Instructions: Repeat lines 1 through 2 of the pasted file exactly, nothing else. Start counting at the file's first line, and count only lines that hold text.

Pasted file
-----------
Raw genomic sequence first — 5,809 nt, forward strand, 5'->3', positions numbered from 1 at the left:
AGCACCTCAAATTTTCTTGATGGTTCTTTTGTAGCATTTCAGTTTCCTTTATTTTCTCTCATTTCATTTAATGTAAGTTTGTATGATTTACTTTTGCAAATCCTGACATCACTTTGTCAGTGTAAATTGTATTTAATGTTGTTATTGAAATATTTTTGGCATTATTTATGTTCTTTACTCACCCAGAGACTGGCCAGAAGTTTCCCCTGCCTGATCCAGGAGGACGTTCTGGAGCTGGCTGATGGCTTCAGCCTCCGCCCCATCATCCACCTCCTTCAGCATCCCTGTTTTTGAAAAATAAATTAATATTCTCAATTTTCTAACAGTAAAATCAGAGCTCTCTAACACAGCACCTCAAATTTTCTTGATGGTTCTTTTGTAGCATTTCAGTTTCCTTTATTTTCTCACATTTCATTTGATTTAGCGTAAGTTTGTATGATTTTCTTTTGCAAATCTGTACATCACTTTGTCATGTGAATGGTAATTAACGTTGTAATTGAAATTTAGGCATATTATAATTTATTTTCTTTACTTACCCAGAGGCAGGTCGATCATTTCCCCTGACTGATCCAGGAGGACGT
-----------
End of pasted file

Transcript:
Raw genomic sequence first — 5,809 nt, forward strand, 5'->3', positions numbered from 1 at the left:
AGCACCTCAAATTTTCTTGATGGTTCTTTTGTAGCATTTCAGTTTCCTTTATTTTCTCTCATTTCATTTAATGTAAGTTTGTATGATTTACTTTTGCAAATCCTGACATCACTTTGTCAGTGTAAATTGTATTTAATGTTGTTATTGAAATATTTTTGGCATTATTTATGTTCTTTACTCACCCAGAGACTGGCCAGAAGTTTCCCCTGCCTGATCCAGGAGGACGTTCTGGAGCTGGCTGATGGCTTCAGCCTCCGCCCCATCATCCACCTCCTTCAGCATCCCTGTTTTTGAAAAATAAATTAATATTCTCAATTTTCTAACAGTAAAATCAGAGCTCTCTAACACAGCACCTCAAATTTTCTTGATGGTTCTTTTGTAGCATTTCAGTTTCCTTTATTTTCTCACATTTCATTTGATTTAGCGTAAGTTTGTATGATTTTCTTTTGCAAATCTGTACATCACTTTGTCATGTGAATGGTAATTAACGTTGTAATTGAAATTTAGGCATATTATAATTTATTTTCTTTACTTACCCAGAGGCAGGTCGATCATTTCCCCTGACTGATCCAGGAGGACGT